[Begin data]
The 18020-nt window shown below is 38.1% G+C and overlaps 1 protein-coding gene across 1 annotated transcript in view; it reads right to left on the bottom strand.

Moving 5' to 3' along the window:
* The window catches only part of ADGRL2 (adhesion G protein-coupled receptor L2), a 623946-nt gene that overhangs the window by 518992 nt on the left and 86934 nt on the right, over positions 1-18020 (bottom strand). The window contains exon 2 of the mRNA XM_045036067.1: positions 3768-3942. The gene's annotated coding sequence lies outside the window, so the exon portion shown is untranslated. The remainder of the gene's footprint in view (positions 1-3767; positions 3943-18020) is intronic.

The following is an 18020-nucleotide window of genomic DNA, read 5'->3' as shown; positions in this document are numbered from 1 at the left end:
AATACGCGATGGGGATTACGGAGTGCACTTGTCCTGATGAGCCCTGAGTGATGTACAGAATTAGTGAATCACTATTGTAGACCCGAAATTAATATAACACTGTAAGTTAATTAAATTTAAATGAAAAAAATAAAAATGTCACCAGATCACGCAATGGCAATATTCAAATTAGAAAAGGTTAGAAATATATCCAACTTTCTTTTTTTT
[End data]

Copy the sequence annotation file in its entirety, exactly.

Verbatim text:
The 18020-nt window shown below is 38.1% G+C and overlaps 1 protein-coding gene across 1 annotated transcript in view; it reads right to left on the bottom strand.

Moving 5' to 3' along the window:
* The window catches only part of ADGRL2 (adhesion G protein-coupled receptor L2), a 623946-nt gene that overhangs the window by 518992 nt on the left and 86934 nt on the right, over positions 1-18020 (bottom strand). The window contains exon 2 of the mRNA XM_045036067.1: positions 3768-3942. The gene's annotated coding sequence lies outside the window, so the exon portion shown is untranslated. The remainder of the gene's footprint in view (positions 1-3767; positions 3943-18020) is intronic.

The following is an 18020-nucleotide window of genomic DNA, read 5'->3' as shown; positions in this document are numbered from 1 at the left end:
AATACGCGATGGGGATTACGGAGTGCACTTGTCCTGATGAGCCCTGAGTGATGTACAGAATTAGTGAATCACTATTGTAGACCCGAAATTAATATAACACTGTAAGTTAATTAAATTTAAATGAAAAAAATAAAAATGTCACCAGATCACGCAATGGCAATATTCAAATTAGAAAAGGTTAGAAATATATCCAACTTTCTTTTTTTT